Etymology -From the Greek word pachys, meaning thick and the Latin word cereus, meaning candle.
The genus Pachycereus contains some of the largest growing cacti of all. One species is reported to reach a height of 82 feet (25m) in height! Although not all species are quite that large, all of them are columnar and feature tree-like or shrubby growth with relatively large branches.
Stems are ribbed and may be either a blue-green or bright green color. Like most columnars, there is a considerable difference between smaller seedling plants and the larger mature plants. Often smaller plants will be heavily armed with spines which are reduced or even absent on older stems. A few exhibit a pseudocephalium - that is an area of extremely dense spines, which gives rise to the flowers.
Flowers are are small tubes or funnels up to 4 inches long. The floral tubes feature scales and may be bare, fuzzy, or spiney. Fruits are dehiscent and fleshy.
Two species, P. pringlei and P. marginatus are extremely common in cultivation. The former is a native of Baja California and is often confused with the well-known "Saguaro", while the later is grown in Mexico in tight lines as a "living fence". Perhaps 2 or 3 other species are found in a limited number among collectors or grown in yards near their native habitat. However, the remaining species are almost non-existent in cultivation.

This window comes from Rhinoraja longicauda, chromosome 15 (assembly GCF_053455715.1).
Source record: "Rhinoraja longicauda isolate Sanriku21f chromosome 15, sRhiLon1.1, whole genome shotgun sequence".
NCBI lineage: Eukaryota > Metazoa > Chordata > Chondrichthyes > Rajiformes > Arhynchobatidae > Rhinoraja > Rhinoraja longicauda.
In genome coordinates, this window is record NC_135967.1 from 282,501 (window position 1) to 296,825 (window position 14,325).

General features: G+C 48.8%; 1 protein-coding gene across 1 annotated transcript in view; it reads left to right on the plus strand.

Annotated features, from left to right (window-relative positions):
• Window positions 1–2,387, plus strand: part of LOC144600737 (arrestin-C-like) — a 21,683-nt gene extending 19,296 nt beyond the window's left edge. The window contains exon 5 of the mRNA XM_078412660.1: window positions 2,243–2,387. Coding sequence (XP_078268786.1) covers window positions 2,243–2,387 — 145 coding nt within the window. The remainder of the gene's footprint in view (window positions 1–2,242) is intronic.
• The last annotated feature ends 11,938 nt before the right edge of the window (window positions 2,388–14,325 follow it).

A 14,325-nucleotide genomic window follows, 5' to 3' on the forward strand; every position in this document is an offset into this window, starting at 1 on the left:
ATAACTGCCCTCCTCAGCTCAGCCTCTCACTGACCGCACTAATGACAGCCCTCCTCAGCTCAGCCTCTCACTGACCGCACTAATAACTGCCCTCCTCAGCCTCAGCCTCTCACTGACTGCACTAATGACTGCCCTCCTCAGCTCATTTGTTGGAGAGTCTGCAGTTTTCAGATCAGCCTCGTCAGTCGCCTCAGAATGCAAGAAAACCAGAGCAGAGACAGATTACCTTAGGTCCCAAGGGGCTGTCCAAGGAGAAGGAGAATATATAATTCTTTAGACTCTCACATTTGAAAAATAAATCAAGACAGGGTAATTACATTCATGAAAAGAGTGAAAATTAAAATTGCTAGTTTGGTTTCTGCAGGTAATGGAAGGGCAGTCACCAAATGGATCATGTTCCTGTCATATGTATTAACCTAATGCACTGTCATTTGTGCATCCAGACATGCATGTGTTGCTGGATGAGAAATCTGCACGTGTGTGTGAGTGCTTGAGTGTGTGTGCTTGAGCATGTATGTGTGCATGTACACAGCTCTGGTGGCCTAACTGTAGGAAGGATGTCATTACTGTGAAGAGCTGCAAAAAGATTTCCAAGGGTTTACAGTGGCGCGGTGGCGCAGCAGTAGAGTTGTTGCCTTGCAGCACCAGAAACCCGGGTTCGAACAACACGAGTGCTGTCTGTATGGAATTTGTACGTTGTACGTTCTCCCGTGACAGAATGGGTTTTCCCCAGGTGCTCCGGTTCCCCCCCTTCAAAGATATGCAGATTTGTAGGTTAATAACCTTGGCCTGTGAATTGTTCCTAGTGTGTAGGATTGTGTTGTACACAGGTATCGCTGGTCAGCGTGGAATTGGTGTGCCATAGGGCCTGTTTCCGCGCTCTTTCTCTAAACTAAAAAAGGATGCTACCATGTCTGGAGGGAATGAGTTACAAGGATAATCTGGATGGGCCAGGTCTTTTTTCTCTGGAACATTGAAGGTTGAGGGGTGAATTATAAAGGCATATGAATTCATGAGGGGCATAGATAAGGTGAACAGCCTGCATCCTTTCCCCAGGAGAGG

In Mexico and nearby Central America where all species are found, there are entire forests of Pachycereus. Yet, it seems there is very little interest in these plants are cactus lovers who visit these areas, seem to ignore the towering giants in search of the small globose species which hide themselves among the rocks.